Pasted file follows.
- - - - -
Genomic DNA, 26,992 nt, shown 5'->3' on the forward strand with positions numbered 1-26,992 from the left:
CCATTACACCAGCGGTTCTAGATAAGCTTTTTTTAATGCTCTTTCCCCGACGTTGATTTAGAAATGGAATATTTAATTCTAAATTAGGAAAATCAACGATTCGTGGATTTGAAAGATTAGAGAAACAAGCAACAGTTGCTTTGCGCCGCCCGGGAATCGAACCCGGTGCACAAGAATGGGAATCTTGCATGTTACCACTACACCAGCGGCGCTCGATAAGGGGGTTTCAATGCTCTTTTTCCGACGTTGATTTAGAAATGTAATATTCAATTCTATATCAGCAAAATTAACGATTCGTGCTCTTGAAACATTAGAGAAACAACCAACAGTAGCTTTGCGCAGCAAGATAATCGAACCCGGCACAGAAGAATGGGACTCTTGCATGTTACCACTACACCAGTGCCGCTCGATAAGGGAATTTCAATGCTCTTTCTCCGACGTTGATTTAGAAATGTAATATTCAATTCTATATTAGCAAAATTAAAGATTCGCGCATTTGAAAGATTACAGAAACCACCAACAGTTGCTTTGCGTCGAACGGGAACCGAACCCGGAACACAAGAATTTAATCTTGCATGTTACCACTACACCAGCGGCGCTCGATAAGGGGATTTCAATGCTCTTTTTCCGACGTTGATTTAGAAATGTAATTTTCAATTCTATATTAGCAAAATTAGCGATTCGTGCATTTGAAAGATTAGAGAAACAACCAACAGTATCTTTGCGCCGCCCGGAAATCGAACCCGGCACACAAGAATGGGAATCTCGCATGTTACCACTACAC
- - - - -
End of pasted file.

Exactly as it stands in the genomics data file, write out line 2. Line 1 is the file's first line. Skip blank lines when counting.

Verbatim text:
CCATTACACCAGCGGTTCTAGATAAGCTTTTTTTAATGCTCTTTCCCCGACGTTGATTTAGAAATGGAATATTTAATTCTAAATTAGGAAAATCAACGATTCGTGGATTTGAAAGATTAGAGAAACAAGCAACAGTTGCTTTGCGCCGCCCGGGAATCGAACCCGGTGCACAAGAATGGGAATCTTGCATGTTACCACTACACCAGCGGCGCTCGATAAGGGGGTTTCAATGCTCTTTTTCCGACGTTGATTTAGAAATGTAATATTCAATTCTATATCAGCAAAATTAACGATTCGTGCTCTTGAAACATTAGAGAAACAACCAACAGTAGCTTTGCGCAGCAAGATAATCGAACCCGGCACAGAAGAATGGGACTCTTGCATGTTACCACTACACCAGTGCCGCTCGATAAGGGAATTTCAATGCTCTTTCTCCGACGTTGATTTAGAAATGTAATATTCAATTCTATATTAGCAAAATTAAAGATTCGCGCATTTGAAAGATTACAGAAACCACCAACAGTTGCTTTGCGTCGAACGGGAACCGAACCCGGAACACAAGAATTTAATCTTGCATGTTACCACTACACCAGCGGCGCTCGATAAGGGGATTTCAATGCTCTTTTTCCGACGTTGATTTAGAAATGTAATTTTCAATTCTATATTAGCAAAATTAGCGATTCGTGCATTTGAAAGATTAGAGAAACAACCAACAGTATCTTTGCGCCGCCCGGAAATCGAACCCGGCACACAAGAATGGGAATCTCGCATGTTACCACTACAC